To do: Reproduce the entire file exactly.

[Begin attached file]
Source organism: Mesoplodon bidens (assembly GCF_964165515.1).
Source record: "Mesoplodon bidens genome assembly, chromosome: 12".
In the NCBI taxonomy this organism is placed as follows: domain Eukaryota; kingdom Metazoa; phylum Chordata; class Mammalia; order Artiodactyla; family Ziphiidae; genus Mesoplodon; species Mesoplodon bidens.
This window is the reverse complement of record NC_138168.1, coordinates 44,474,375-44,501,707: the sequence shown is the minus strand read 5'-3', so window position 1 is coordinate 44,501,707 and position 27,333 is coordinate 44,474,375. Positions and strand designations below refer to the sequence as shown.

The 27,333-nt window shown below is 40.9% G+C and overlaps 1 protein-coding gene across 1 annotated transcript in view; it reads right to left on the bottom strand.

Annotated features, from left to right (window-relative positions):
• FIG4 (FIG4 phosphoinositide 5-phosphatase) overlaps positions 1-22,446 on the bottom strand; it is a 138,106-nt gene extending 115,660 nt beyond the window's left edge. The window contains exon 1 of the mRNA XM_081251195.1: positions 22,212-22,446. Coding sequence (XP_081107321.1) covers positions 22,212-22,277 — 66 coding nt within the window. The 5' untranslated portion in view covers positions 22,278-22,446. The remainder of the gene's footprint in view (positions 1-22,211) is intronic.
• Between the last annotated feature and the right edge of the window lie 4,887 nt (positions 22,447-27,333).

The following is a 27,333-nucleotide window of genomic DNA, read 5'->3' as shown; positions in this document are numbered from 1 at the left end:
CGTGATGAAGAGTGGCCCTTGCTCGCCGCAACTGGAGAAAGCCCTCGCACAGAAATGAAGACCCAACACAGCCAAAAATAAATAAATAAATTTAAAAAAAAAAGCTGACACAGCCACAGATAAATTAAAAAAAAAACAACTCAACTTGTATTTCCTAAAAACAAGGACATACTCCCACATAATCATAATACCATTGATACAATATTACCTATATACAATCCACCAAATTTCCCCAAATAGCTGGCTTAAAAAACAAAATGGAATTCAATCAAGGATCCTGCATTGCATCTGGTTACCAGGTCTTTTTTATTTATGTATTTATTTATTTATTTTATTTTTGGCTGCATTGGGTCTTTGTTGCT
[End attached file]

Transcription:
Source organism: Mesoplodon bidens (assembly GCF_964165515.1).
Source record: "Mesoplodon bidens genome assembly, chromosome: 12".
In the NCBI taxonomy this organism is placed as follows: domain Eukaryota; kingdom Metazoa; phylum Chordata; class Mammalia; order Artiodactyla; family Ziphiidae; genus Mesoplodon; species Mesoplodon bidens.
This window is the reverse complement of record NC_138168.1, coordinates 44,474,375-44,501,707: the sequence shown is the minus strand read 5'-3', so window position 1 is coordinate 44,501,707 and position 27,333 is coordinate 44,474,375. Positions and strand designations below refer to the sequence as shown.

The 27,333-nt window shown below is 40.9% G+C and overlaps 1 protein-coding gene across 1 annotated transcript in view; it reads right to left on the bottom strand.

Annotated features, from left to right (window-relative positions):
• FIG4 (FIG4 phosphoinositide 5-phosphatase) overlaps positions 1-22,446 on the bottom strand; it is a 138,106-nt gene extending 115,660 nt beyond the window's left edge. The window contains exon 1 of the mRNA XM_081251195.1: positions 22,212-22,446. Coding sequence (XP_081107321.1) covers positions 22,212-22,277 — 66 coding nt within the window. The 5' untranslated portion in view covers positions 22,278-22,446. The remainder of the gene's footprint in view (positions 1-22,211) is intronic.
• Between the last annotated feature and the right edge of the window lie 4,887 nt (positions 22,447-27,333).

The following is a 27,333-nucleotide window of genomic DNA, read 5'->3' as shown; positions in this document are numbered from 1 at the left end:
CGTGATGAAGAGTGGCCCTTGCTCGCCGCAACTGGAGAAAGCCCTCGCACAGAAATGAAGACCCAACACAGCCAAAAATAAATAAATAAATTTAAAAAAAAAAGCTGACACAGCCACAGATAAATTAAAAAAAAAACAACTCAACTTGTATTTCCTAAAAACAAGGACATACTCCCACATAATCATAATACCATTGATACAATATTACCTATATACAATCCACCAAATTTCCCCAAATAGCTGGCTTAAAAAACAAAATGGAATTCAATCAAGGATCCTGCATTGCATCTGGTTACCAGGTCTTTTTTATTTATGTATTTATTTATTTATTTTATTTTTGGCTGCATTGGGTCTTTGTTGCT